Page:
If you wanted to use slow or deep breathing in between points to get you calmer you could. But trying this in the middle of a rally would not help you at all, and would actually do the opposite.

    The following is a video I made for someone on the forum several years ago about the subject of how to breathe during a rally. You will notice I show both a forced exhale without phonation (without using my vocal chords: that is the S sound) and also with phonation (using my vocal chords - the grunting sound) for both FH and BH timed to how I visualized when I would contact the ball for each stroke.

    Setup 1: Blade by Nate: Vortex Spin Machine, FH Evolution MX-K, BH Evolution FX-P
    Setup 2: OSP Virtuoso Plus, FH Rasanter R 48, BH Rasanter R 48
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  7. UpSideDownCarl is offline
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    #7
    Quote Originally Posted by IB66
    During Pilates, the core muscles are activated ALL THE TIME, you have to hold them in constantly (imagine trying to pull your belly button into your spine and holding that) and breath in through the nose and out through the mouth. exertion with the exhale. When you think about it this is what a boxer needs, to protect his stomach from body shots all the time and still be able to move, relax the rest of their body. When you pull in the core muscles and breath out it feels like the core muscles tighten a little more.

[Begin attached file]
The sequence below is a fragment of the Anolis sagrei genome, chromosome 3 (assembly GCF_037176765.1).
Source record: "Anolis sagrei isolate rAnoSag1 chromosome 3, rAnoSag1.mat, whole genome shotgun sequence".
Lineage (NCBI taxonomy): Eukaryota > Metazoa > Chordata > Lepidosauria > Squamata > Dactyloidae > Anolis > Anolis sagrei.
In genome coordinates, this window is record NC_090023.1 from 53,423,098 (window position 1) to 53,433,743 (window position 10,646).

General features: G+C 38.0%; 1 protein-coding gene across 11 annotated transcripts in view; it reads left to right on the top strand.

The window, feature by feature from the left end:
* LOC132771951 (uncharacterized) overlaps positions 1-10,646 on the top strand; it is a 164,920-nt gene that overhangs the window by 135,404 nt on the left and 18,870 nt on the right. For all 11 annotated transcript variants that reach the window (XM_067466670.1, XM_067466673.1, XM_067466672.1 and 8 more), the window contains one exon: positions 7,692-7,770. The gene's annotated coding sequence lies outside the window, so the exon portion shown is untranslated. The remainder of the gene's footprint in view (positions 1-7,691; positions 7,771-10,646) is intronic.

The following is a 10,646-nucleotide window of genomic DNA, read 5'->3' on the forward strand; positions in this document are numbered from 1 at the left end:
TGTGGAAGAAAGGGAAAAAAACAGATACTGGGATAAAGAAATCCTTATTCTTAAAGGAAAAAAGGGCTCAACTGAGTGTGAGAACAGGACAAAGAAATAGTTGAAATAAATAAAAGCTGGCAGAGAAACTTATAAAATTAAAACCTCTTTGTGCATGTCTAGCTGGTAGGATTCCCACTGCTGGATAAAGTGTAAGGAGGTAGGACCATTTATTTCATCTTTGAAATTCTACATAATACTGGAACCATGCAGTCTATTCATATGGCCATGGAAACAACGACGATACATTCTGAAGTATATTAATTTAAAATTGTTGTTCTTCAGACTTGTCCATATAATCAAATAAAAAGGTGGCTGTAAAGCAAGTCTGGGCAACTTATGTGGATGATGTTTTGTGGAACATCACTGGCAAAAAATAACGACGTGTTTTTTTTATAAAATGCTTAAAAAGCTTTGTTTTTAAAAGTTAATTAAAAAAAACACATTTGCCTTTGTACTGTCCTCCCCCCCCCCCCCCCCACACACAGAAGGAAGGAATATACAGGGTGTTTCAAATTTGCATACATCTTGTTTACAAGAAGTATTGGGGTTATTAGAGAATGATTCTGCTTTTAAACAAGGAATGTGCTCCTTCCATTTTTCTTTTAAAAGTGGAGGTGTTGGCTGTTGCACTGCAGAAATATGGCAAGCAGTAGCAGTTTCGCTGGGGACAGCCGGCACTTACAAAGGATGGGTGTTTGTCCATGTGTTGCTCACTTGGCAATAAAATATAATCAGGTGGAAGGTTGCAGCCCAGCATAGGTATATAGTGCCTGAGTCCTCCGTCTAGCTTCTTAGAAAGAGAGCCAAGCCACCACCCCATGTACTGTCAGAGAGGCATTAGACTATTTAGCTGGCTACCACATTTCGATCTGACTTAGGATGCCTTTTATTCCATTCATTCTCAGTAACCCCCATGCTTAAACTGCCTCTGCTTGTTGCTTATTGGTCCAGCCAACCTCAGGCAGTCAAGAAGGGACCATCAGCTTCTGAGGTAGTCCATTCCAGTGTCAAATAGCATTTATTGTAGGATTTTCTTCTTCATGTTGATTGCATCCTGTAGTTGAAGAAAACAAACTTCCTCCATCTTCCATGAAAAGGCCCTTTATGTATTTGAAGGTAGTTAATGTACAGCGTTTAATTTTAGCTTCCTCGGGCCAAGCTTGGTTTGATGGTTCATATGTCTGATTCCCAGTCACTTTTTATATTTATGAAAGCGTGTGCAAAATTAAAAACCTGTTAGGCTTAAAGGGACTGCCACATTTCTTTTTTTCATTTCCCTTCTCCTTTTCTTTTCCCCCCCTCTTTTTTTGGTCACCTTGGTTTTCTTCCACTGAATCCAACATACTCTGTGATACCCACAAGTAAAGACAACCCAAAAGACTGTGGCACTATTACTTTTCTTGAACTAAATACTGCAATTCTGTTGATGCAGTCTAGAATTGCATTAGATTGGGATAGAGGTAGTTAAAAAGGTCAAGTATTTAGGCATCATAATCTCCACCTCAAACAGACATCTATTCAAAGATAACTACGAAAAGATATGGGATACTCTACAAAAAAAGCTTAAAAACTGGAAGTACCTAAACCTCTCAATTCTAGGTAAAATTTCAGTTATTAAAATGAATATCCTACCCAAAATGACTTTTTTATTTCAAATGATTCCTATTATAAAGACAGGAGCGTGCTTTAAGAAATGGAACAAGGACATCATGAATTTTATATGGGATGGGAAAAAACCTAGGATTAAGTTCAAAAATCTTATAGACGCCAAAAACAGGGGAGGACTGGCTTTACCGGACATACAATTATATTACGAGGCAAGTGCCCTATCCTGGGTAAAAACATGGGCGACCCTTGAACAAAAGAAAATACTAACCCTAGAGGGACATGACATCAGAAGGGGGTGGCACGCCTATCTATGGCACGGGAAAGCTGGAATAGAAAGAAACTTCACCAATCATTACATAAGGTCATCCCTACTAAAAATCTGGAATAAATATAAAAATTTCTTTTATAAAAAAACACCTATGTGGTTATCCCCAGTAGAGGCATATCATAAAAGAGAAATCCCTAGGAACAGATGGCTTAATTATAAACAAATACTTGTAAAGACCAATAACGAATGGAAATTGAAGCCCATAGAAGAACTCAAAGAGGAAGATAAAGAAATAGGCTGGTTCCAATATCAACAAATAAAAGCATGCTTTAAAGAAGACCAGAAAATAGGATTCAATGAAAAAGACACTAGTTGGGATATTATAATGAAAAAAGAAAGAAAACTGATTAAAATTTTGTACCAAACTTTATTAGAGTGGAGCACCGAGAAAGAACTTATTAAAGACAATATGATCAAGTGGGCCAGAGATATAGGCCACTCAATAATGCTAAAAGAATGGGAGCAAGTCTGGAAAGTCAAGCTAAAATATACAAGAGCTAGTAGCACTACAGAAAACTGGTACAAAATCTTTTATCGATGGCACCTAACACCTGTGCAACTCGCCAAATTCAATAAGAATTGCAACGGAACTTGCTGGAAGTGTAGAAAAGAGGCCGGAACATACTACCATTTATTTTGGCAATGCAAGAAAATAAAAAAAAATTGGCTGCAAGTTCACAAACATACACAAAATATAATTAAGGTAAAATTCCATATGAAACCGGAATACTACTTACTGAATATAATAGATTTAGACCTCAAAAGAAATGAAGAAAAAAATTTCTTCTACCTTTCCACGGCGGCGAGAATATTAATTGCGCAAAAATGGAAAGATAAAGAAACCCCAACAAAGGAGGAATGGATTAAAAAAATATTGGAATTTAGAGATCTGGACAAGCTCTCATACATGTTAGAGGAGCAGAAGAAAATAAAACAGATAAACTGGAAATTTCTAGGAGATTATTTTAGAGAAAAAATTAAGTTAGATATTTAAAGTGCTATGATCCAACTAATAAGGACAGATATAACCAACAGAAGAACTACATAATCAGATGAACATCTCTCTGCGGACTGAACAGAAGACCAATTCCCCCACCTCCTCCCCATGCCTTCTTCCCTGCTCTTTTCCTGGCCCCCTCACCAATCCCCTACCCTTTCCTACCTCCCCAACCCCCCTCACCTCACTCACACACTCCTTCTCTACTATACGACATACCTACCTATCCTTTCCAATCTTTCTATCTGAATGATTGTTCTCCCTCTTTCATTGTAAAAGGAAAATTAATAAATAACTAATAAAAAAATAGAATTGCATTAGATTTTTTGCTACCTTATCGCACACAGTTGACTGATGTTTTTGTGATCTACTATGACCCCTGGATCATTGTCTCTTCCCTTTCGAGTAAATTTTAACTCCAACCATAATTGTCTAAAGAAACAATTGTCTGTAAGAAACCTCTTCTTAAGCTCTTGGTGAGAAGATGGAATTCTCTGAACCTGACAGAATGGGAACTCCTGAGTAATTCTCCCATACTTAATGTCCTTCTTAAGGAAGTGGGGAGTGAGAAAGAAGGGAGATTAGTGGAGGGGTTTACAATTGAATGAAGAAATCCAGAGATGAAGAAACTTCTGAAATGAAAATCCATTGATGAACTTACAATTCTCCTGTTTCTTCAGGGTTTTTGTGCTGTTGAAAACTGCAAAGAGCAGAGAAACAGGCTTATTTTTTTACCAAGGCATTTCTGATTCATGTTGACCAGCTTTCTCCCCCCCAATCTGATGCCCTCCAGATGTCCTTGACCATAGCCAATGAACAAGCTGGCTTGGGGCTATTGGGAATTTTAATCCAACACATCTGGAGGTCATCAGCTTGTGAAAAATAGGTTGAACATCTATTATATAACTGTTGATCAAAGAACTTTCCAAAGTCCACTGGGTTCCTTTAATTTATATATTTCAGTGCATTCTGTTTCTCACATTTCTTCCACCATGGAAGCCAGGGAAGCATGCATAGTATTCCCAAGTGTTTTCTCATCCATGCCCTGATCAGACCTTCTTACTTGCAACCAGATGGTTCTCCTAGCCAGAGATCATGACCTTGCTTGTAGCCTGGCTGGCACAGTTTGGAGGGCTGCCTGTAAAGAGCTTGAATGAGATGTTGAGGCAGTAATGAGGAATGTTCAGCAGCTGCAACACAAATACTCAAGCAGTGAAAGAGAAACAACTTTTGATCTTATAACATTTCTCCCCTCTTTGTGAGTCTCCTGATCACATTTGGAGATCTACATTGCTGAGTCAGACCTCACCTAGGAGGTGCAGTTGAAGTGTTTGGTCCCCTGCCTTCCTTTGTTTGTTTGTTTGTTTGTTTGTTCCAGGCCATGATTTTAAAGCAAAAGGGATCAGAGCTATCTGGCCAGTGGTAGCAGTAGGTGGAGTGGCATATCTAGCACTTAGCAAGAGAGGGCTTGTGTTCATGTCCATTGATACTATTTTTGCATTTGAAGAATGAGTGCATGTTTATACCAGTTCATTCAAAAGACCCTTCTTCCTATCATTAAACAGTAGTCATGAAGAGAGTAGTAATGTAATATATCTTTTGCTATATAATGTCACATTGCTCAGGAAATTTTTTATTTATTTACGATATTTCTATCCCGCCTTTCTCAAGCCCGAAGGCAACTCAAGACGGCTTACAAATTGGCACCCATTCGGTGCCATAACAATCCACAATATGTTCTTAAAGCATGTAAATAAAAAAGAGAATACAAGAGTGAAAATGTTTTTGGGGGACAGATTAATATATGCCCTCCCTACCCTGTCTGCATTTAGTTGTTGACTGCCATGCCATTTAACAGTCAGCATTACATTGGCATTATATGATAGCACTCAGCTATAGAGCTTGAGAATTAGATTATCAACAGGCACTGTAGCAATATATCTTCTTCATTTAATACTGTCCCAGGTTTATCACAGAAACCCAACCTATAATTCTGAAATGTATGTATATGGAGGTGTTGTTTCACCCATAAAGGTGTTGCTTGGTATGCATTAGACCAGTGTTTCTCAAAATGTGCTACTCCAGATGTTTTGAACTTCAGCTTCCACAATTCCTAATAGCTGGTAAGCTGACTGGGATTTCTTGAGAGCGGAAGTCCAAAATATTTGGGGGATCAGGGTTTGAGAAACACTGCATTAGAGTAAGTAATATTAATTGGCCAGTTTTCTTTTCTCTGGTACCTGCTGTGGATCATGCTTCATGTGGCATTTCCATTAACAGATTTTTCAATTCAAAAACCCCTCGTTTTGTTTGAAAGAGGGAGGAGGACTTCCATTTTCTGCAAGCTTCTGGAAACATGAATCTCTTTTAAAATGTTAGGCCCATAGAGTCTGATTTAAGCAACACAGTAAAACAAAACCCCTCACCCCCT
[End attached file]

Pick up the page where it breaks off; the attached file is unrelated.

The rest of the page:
What you are describing, done as an exercise, would strengthen the abdominal muscles (and also the deep muscles of the spine). But WHILE BOXING, you would not want to KEEP YOUR CORE MUSCLES ACTIVATED THE WHOLE TIME. If you did this they would become fatigued and would slowly lose the ability to really engage fully on command. It would also make you really tighten up and limit your ability to move.

    While boxing, or making a shot tennis, TT, or while hitting the ball in baseball, you would want to be as relaxed as possible until just before the impact and for any of those, if you have that forced breath just before the impact, it will cause the muscles that should kick in for the impact to engage WITHOUT you needing to think about what should contract or engage.

    Being hit, you would resist just after impact so you have absorbed a small amount of the blow before you resist it.

    Here is a story. I was with two friends. We were hanging out on the street several years ago. One of the guys is 6'4" (193cm), 280 lbs (127kgs) and in decent shape. The other guy is 5'7" (170cm) and 180lbs (82kgs). The smaller guy is in decent shape as well and has been doing martial arts since he is a kid, teaches martial arts, is a real badass in martial arts. They are talking smack at each other and the little guy says, "I tell you what, we will go punch for punch. You take your biggest punch at me. Hit me on my shoulder and then I will do the same to you."